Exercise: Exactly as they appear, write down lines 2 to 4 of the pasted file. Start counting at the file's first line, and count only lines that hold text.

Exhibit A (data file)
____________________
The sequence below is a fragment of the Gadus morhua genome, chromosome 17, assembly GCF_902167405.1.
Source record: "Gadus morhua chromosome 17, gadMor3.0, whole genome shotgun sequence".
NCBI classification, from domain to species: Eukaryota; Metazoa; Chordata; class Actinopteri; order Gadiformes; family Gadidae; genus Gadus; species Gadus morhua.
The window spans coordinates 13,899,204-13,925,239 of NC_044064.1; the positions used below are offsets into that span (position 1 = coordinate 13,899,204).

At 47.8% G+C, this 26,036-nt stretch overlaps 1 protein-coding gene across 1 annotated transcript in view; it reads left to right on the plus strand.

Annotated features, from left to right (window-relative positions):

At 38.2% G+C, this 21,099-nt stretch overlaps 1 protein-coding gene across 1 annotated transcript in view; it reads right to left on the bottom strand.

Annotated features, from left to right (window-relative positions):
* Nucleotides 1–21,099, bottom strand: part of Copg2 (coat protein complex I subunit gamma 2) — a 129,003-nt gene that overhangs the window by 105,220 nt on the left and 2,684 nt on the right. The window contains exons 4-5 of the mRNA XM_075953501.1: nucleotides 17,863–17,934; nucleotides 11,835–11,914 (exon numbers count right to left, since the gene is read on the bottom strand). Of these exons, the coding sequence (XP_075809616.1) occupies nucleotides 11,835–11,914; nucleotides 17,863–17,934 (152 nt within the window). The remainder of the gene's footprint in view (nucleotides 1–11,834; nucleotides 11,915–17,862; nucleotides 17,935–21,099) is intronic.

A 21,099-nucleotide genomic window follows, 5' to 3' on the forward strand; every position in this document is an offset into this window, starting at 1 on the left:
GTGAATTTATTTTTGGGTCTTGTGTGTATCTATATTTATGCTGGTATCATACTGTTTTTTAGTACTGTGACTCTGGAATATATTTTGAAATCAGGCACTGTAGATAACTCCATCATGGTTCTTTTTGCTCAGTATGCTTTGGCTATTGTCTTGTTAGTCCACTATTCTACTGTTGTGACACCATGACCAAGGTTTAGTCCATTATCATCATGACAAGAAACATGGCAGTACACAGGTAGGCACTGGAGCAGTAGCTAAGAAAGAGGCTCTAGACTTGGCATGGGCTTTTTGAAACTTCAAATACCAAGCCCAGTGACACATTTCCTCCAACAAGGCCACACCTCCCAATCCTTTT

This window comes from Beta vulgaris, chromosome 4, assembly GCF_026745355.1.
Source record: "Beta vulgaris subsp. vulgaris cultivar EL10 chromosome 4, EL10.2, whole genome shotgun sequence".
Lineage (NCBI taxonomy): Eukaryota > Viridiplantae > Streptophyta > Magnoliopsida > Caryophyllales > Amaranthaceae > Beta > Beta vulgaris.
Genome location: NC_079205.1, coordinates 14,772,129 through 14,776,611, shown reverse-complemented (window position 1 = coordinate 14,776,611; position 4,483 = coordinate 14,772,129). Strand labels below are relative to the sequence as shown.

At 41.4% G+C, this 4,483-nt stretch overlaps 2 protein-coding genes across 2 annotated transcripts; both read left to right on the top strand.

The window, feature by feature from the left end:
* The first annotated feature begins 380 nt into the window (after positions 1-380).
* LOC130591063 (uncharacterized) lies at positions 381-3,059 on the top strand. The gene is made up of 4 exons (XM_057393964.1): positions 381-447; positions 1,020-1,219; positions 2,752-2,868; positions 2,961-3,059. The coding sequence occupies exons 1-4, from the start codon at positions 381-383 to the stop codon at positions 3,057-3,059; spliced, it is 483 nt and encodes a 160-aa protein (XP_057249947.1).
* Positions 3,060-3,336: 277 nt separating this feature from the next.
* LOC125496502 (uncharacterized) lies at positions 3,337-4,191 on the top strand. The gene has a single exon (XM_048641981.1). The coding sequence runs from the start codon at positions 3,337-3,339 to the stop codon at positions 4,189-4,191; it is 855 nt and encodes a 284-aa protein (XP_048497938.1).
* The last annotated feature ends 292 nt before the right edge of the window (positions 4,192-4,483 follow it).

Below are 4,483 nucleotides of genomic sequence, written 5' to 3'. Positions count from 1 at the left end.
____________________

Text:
Source record: "Gadus morhua chromosome 17, gadMor3.0, whole genome shotgun sequence".
NCBI classification, from domain to species: Eukaryota; Metazoa; Chordata; class Actinopteri; order Gadiformes; family Gadidae; genus Gadus; species Gadus morhua.
The window spans coordinates 13,899,204-13,925,239 of NC_044064.1; the positions used below are offsets into that span (position 1 = coordinate 13,899,204).